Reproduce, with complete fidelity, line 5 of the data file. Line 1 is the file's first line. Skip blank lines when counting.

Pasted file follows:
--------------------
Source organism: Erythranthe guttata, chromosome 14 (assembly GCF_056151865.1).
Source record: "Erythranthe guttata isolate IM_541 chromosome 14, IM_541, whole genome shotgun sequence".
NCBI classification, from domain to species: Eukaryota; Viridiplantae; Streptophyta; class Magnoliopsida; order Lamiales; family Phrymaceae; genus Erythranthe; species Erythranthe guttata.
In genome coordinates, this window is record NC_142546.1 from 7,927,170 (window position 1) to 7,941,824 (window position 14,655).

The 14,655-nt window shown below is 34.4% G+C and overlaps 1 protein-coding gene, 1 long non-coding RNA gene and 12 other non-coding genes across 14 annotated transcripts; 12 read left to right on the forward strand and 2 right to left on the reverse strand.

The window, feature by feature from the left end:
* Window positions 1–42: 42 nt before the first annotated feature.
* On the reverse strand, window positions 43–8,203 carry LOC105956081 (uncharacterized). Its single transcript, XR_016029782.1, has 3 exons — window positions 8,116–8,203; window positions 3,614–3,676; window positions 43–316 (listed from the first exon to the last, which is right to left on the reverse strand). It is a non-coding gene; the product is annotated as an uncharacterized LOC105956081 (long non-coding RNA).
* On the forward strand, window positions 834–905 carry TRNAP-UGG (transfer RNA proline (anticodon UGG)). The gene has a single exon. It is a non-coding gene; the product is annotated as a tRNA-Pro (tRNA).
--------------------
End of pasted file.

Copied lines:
The 14,655-nt window shown below is 34.4% G+C and overlaps 1 protein-coding gene, 1 long non-coding RNA gene and 12 other non-coding genes across 14 annotated transcripts; 12 read left to right on the forward strand and 2 right to left on the reverse strand.